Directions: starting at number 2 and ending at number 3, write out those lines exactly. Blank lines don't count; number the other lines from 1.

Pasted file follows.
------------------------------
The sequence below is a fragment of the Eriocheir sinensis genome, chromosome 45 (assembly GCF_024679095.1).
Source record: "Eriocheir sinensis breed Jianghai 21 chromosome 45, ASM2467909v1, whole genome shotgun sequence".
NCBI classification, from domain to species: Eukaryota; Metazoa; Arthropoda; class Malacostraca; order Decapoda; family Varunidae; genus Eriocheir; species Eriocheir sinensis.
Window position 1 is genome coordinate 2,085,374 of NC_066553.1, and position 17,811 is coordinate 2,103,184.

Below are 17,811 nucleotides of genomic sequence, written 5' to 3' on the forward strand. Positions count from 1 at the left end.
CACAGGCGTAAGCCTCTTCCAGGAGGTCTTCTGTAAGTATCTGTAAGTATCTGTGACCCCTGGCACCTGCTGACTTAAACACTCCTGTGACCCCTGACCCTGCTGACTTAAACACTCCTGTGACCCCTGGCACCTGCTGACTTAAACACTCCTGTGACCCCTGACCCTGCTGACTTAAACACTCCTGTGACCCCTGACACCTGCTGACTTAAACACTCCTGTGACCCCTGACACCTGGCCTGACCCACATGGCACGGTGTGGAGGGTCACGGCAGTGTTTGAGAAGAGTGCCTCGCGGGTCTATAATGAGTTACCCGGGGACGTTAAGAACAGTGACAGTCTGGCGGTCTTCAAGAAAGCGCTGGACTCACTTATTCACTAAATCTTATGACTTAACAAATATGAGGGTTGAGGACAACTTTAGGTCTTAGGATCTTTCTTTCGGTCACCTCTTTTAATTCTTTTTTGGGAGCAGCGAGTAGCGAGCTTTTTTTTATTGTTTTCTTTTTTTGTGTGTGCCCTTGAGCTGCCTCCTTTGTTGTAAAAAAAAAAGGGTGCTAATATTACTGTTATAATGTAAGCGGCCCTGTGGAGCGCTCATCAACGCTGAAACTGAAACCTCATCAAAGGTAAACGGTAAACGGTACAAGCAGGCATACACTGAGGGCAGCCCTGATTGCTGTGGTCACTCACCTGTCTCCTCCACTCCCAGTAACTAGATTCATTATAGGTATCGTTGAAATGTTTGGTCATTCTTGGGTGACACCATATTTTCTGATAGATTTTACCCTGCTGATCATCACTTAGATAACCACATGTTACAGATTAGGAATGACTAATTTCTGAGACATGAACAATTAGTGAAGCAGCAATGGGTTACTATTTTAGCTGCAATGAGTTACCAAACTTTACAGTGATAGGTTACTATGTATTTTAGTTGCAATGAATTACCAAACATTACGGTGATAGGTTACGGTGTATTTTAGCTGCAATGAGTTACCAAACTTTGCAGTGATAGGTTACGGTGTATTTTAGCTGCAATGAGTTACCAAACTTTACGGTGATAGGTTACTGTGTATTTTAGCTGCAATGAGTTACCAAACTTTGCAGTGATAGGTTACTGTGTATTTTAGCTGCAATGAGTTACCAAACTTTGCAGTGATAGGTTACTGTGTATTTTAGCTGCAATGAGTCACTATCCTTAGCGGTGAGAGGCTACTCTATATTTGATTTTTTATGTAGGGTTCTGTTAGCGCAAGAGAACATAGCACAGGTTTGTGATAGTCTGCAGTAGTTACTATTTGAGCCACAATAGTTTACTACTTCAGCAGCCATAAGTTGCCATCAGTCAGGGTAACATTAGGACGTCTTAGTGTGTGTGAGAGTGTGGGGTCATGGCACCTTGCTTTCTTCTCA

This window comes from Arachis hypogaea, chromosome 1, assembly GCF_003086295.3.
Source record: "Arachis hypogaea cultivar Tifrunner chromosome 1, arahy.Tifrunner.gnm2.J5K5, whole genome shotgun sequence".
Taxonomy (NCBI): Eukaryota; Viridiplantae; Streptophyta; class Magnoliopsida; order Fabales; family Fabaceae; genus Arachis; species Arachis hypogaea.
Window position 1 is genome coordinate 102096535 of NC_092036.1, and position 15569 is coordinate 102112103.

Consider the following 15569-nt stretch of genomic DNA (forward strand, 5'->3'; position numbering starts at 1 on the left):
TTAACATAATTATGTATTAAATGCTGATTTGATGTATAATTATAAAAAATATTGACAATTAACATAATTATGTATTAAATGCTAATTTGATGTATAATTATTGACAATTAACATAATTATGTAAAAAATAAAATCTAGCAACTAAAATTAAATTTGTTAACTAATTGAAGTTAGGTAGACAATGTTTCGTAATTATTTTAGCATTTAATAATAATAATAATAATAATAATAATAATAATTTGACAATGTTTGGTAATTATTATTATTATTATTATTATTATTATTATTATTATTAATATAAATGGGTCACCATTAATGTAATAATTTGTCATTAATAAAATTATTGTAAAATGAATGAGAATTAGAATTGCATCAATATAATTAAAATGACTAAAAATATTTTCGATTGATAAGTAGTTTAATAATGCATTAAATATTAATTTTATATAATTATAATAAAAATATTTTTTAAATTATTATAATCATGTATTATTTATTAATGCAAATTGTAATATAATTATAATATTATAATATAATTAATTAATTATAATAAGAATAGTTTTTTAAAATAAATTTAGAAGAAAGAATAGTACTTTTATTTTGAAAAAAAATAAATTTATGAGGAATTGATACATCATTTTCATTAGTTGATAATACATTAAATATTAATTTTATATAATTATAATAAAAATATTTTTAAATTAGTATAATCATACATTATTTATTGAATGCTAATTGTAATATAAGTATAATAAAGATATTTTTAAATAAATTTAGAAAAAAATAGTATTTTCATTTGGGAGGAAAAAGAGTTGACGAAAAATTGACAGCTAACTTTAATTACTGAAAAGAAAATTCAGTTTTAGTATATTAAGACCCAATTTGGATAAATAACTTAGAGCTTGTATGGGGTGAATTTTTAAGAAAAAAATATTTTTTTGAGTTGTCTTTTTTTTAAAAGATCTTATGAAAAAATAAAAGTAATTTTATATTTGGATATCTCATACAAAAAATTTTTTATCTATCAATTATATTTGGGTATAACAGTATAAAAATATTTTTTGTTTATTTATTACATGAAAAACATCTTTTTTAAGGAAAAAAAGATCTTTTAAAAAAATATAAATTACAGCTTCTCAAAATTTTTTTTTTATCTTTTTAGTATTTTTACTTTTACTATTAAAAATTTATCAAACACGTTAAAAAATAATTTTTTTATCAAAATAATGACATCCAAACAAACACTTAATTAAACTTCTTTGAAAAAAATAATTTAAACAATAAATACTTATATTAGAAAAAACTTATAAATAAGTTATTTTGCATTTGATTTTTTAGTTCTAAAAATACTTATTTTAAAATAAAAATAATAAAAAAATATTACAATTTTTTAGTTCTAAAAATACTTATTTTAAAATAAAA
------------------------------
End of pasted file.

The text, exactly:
Source record: "Eriocheir sinensis breed Jianghai 21 chromosome 45, ASM2467909v1, whole genome shotgun sequence".
NCBI classification, from domain to species: Eukaryota; Metazoa; Arthropoda; class Malacostraca; order Decapoda; family Varunidae; genus Eriocheir; species Eriocheir sinensis.